Global Growth: Still on TrackMichael Englund
While there's much talk in the U.S. of slowing economic growth, the global economy will clock its third straight year of GDP gains of around 5% in 2006, using the IMF's purchasing power parity (or PPP) estimates to aggregate the GDP figures of individual countries. Growth is accelerating in most of the industrialized countries, and the growing size of the Asian economies is pulling the global growth rate higher as well.
World GDP is oscillating around 5%, while "advance" economy GDP is bouncing around 3%, and "emerging" economy growth is averaging just above 7%. Using the IMF PPP weights, five economies dominate the world economy: the U.S., the Euro area, China, Japan, and India. Growth in China and India continues to sharply outpace that of other large economic areas, while U.S. GDP growth continues to oscillate around rates well in excess of those seen in Europe and Japan.
The combination of China's sizable upward revisions to past GDP growth, as announced around the start of the year, and the PPP estimates of the IMF -- which give a greater weight to China's output than implied if we just apply the managed foreign exchange rate -- has led to projections that the size of China's economy will pass that of the entire Euro area starting in 2005. The size gap here will widen rapidly over the coming years due to the dramatic difference in growth rates, and the size of the Chinese economy should pass that of the U.S. around 2015.
China's rapid ascent in the world economy is occurring largely at the expense of Europe and Japan, where growth is slow, and only partly at the expense of the higher-growth U.S. economy. India -- the fifth largest economy, should pass Japan in size using PPP measures by 2007, to take the fourth-place slot.
If we look at the contribution of each of the big five economies to world growth rather than to the size of the world economy, we see that China accounts for about 30% of the increase in the world economy each year, while the U.S. accounts for about 15%, and India just under 10%. Though the European and Japanese economies are large, their low growth rates mean economic gains here each account for only about 3% to 8% of the world-growth total. The gap in significance between China and the U.S. widened considerably from the measures taken just last year, due mostly to China's GDP revisions.
As we have previously argued, a powerful three-way trading arrangement is emerging between China, the U.S., and India. These three countries have divergent comparative advantages that imply continued robust expansion of trade between them is likely. They already account for half of the world's output, and a 55% share of world growth. These three economies are notably "energy hungry" oil importers, while they also supply a large quantity of both labor and human capital to the world market. This trio is driving up the price of global energy products, but it's also holding down other prices that are behind the surprising restraint in the world's core inflation figures.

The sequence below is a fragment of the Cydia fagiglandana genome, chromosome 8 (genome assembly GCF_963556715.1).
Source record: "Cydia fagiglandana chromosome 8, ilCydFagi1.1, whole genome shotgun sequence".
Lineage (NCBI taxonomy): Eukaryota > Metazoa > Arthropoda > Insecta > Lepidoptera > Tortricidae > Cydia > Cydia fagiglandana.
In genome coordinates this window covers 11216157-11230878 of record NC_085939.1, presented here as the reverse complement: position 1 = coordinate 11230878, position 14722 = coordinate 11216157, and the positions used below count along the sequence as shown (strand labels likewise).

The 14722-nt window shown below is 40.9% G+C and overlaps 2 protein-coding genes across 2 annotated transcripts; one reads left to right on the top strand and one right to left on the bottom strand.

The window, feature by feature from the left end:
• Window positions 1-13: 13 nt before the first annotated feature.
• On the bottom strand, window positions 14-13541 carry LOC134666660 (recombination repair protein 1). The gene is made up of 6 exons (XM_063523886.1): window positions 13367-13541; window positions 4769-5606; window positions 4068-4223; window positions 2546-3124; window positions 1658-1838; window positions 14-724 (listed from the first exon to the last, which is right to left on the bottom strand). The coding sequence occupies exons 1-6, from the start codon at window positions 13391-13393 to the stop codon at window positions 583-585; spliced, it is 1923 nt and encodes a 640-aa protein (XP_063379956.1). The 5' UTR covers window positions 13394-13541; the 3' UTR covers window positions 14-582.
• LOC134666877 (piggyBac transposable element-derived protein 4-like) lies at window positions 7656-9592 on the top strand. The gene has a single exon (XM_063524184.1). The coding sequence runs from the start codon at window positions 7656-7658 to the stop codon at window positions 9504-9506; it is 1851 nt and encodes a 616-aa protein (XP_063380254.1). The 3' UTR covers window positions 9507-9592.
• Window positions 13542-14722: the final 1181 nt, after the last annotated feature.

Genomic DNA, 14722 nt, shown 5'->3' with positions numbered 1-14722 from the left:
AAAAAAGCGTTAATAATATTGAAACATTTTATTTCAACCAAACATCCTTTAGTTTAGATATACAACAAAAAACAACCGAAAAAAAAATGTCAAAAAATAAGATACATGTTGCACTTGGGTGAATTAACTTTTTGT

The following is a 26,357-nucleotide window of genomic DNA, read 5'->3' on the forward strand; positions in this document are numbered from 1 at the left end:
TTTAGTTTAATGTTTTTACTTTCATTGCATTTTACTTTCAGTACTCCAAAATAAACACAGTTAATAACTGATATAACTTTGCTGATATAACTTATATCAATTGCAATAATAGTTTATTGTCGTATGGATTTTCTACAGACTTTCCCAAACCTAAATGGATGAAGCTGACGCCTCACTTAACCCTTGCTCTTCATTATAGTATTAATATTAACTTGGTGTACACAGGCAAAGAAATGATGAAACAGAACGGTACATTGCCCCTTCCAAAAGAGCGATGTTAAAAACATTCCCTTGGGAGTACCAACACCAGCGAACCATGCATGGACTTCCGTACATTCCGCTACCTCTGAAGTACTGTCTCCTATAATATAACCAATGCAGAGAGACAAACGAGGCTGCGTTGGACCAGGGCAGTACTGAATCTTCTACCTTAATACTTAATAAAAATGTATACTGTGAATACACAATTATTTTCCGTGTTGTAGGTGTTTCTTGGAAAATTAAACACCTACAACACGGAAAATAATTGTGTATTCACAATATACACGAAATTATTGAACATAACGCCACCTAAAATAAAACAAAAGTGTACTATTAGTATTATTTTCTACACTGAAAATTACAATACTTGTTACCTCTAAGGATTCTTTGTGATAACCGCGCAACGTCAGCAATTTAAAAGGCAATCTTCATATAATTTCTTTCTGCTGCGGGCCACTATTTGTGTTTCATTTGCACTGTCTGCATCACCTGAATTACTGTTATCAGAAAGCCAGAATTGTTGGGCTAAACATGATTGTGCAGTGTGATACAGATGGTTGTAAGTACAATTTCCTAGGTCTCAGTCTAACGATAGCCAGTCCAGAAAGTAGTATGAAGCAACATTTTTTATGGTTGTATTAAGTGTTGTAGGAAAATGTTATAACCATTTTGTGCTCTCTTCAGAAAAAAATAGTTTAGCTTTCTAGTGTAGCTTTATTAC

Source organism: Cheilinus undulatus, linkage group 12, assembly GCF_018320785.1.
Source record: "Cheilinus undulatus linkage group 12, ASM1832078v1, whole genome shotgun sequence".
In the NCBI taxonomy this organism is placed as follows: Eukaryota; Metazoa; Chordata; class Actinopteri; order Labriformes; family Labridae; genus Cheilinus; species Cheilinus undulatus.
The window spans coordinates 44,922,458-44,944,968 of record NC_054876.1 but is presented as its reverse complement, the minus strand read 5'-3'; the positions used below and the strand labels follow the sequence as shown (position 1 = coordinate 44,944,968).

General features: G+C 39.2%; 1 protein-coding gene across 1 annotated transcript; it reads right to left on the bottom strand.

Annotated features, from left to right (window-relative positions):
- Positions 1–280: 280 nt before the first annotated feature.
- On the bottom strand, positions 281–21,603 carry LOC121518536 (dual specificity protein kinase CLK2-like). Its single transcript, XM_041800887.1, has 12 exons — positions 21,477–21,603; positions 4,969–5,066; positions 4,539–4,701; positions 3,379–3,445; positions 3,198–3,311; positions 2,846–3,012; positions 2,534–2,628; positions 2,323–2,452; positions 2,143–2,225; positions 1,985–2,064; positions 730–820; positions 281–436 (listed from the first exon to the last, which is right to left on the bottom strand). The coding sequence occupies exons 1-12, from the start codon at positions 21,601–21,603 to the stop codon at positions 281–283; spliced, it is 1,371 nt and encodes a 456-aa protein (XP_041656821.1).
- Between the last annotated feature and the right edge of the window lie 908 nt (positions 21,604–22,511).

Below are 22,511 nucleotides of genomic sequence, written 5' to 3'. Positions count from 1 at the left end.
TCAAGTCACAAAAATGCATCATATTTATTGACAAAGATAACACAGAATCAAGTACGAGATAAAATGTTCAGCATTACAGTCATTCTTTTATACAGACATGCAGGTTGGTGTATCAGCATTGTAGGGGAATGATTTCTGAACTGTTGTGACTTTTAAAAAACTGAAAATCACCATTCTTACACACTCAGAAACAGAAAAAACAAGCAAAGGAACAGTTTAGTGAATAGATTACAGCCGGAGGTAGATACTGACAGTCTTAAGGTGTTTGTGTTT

Meanwhile, world inflation has trended upward slightly through the 2004-06 global GDP surge, with most of the global runup captured by the price of oil. Because of the dollar's downtrend since 2002, the pop in headline inflation has been the most significant in the U.S. Yet the rise in global headline inflation is hardly problematic, as we have seen offsetting restraint in core inflation. We're mostly seeing shifting "relative prices," as energy prices are rising relative to non-energy prices.
U.S. inflation is likely also leading the pack due to the excessive easing of monetary policy in the U.S. during the 2001-04 period. U.S. short-term real (adjusted for inflation) yields fell disproportionately to other major economies, which can probably be attributed to the impact of the September 11 terrorist attacks. The U.S. is only now approaching the end of the process of "right-sizing" its short-term real interest rate levels, despite three years of robust GDP growth.
This is occurring just as the dollar's value is settling in to more appropriate levels from a sizable overshoot in place following the 1997 Asian financial crisis that ballooned into the global market crisis of 1998. Lofty dollar values carried through the immediate aftermath of the 9/11 terrorist attacks, before the dollar finally began to respond to the surging current account deficit and rapidly falling yields.
Indeed, the U.S. dollar's value has fallen steadily through this expansion, alongside offsetting uptrends in the Euro and the Canadian dollar. We expect this pattern to continue through 2006 and 2007, as the dollar gives back much of the rest of its 1997-2002 premium to the currencies of its major trading partners. As such, the U.S. will "import" a disproportionate share of the world's headline inflation.
The combination of a tightening in global monetary policy, with a disproportionate share in the U.S., and the rise in the price of energy -- also with a disproportionate share in the U.S., due to the effects of a falling dollar -- imply that a rise in global long term yields is also likely. Global yields overall, and in the U.S. in particular, are moving back toward more sensible, though still-low, levels. If the Fed can maintain credibility with its presumed pause in interest-rate tightenings at the June FOMC meeting, we may find that the runup in U.S. yields thus far in 2006 will account for much of the anticipated rise for the entire year.
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